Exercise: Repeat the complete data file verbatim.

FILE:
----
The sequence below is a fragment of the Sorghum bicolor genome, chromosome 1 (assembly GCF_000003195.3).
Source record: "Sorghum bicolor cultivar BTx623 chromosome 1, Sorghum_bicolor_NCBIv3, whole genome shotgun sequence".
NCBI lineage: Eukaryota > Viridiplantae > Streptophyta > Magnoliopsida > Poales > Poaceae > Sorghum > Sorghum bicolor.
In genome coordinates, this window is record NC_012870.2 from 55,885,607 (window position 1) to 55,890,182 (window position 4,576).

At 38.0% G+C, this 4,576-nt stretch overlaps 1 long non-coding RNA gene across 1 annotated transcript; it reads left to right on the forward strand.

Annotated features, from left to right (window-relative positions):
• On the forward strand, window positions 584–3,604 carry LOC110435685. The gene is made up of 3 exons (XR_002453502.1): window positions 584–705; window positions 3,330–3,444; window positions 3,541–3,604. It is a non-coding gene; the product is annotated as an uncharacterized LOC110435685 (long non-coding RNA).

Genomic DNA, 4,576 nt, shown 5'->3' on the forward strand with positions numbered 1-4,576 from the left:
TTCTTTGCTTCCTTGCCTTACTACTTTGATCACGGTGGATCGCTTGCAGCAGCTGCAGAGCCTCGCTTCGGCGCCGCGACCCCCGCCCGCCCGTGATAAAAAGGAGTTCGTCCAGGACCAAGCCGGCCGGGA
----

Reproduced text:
The sequence below is a fragment of the Sorghum bicolor genome, chromosome 1 (assembly GCF_000003195.3).
Source record: "Sorghum bicolor cultivar BTx623 chromosome 1, Sorghum_bicolor_NCBIv3, whole genome shotgun sequence".
NCBI lineage: Eukaryota > Viridiplantae > Streptophyta > Magnoliopsida > Poales > Poaceae > Sorghum > Sorghum bicolor.
In genome coordinates, this window is record NC_012870.2 from 55,885,607 (window position 1) to 55,890,182 (window position 4,576).

At 38.0% G+C, this 4,576-nt stretch overlaps 1 long non-coding RNA gene across 1 annotated transcript; it reads left to right on the forward strand.

Annotated features, from left to right (window-relative positions):
• On the forward strand, window positions 584–3,604 carry LOC110435685. The gene is made up of 3 exons (XR_002453502.1): window positions 584–705; window positions 3,330–3,444; window positions 3,541–3,604. It is a non-coding gene; the product is annotated as an uncharacterized LOC110435685 (long non-coding RNA).

Genomic DNA, 4,576 nt, shown 5'->3' on the forward strand with positions numbered 1-4,576 from the left:
TTCTTTGCTTCCTTGCCTTACTACTTTGATCACGGTGGATCGCTTGCAGCAGCTGCAGAGCCTCGCTTCGGCGCCGCGACCCCCGCCCGCCCGTGATAAAAAGGAGTTCGTCCAGGACCAAGCCGGCCGGGA